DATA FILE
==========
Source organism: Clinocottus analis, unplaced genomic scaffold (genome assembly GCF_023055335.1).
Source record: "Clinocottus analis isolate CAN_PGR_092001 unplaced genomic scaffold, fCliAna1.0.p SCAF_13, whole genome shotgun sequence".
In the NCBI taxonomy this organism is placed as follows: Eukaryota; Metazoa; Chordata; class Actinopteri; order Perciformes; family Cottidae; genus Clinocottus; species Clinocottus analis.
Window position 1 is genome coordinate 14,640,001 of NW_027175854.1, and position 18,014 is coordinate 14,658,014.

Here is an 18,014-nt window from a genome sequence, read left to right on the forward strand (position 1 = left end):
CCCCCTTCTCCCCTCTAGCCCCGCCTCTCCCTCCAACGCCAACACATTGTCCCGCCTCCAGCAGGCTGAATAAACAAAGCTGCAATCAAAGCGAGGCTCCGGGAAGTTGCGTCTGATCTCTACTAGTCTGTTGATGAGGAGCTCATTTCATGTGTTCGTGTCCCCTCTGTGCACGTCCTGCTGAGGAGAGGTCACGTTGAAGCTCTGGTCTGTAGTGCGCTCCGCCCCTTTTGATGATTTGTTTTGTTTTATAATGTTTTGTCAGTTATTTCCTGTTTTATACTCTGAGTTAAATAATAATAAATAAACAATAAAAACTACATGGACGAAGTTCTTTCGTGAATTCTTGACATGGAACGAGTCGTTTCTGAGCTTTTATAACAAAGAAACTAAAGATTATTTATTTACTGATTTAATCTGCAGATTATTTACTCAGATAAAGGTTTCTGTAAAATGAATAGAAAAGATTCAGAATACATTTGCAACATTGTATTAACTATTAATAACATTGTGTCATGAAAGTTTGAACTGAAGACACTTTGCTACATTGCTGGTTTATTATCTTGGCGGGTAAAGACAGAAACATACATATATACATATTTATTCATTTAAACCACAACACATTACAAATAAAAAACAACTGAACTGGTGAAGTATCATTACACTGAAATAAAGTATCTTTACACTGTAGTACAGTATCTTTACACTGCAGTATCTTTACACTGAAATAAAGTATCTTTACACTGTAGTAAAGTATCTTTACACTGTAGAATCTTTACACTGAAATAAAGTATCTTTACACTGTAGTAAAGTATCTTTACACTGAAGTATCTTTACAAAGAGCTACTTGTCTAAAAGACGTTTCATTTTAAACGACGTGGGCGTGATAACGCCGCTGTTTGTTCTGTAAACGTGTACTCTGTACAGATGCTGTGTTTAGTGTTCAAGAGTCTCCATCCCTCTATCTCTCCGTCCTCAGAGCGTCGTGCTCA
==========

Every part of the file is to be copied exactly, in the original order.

Source organism: Clinocottus analis, unplaced genomic scaffold (genome assembly GCF_023055335.1).
Source record: "Clinocottus analis isolate CAN_PGR_092001 unplaced genomic scaffold, fCliAna1.0.p SCAF_13, whole genome shotgun sequence".
In the NCBI taxonomy this organism is placed as follows: Eukaryota; Metazoa; Chordata; class Actinopteri; order Perciformes; family Cottidae; genus Clinocottus; species Clinocottus analis.
Window position 1 is genome coordinate 14,640,001 of NW_027175854.1, and position 18,014 is coordinate 14,658,014.

Here is an 18,014-nt window from a genome sequence, read left to right on the forward strand (position 1 = left end):
CCCCCTTCTCCCCTCTAGCCCCGCCTCTCCCTCCAACGCCAACACATTGTCCCGCCTCCAGCAGGCTGAATAAACAAAGCTGCAATCAAAGCGAGGCTCCGGGAAGTTGCGTCTGATCTCTACTAGTCTGTTGATGAGGAGCTCATTTCATGTGTTCGTGTCCCCTCTGTGCACGTCCTGCTGAGGAGAGGTCACGTTGAAGCTCTGGTCTGTAGTGCGCTCCGCCCCTTTTGATGATTTGTTTTGTTTTATAATGTTTTGTCAGTTATTTCCTGTTTTATACTCTGAGTTAAATAATAATAAATAAACAATAAAAACTACATGGACGAAGTTCTTTCGTGAATTCTTGACATGGAACGAGTCGTTTCTGAGCTTTTATAACAAAGAAACTAAAGATTATTTATTTACTGATTTAATCTGCAGATTATTTACTCAGATAAAGGTTTCTGTAAAATGAATAGAAAAGATTCAGAATACATTTGCAACATTGTATTAACTATTAATAACATTGTGTCATGAAAGTTTGAACTGAAGACACTTTGCTACATTGCTGGTTTATTATCTTGGCGGGTAAAGACAGAAACATACATATATACATATTTATTCATTTAAACCACAACACATTACAAATAAAAAACAACTGAACTGGTGAAGTATCATTACACTGAAATAAAGTATCTTTACACTGTAGTACAGTATCTTTACACTGCAGTATCTTTACACTGAAATAAAGTATCTTTACACTGTAGTAAAGTATCTTTACACTGTAGAATCTTTACACTGAAATAAAGTATCTTTACACTGTAGTAAAGTATCTTTACACTGAAGTATCTTTACAAAGAGCTACTTGTCTAAAAGACGTTTCATTTTAAACGACGTGGGCGTGATAACGCCGCTGTTTGTTCTGTAAACGTGTACTCTGTACAGATGCTGTGTTTAGTGTTCAAGAGTCTCCATCCCTCTATCTCTCCGTCCTCAGAGCGTCGTGCTCA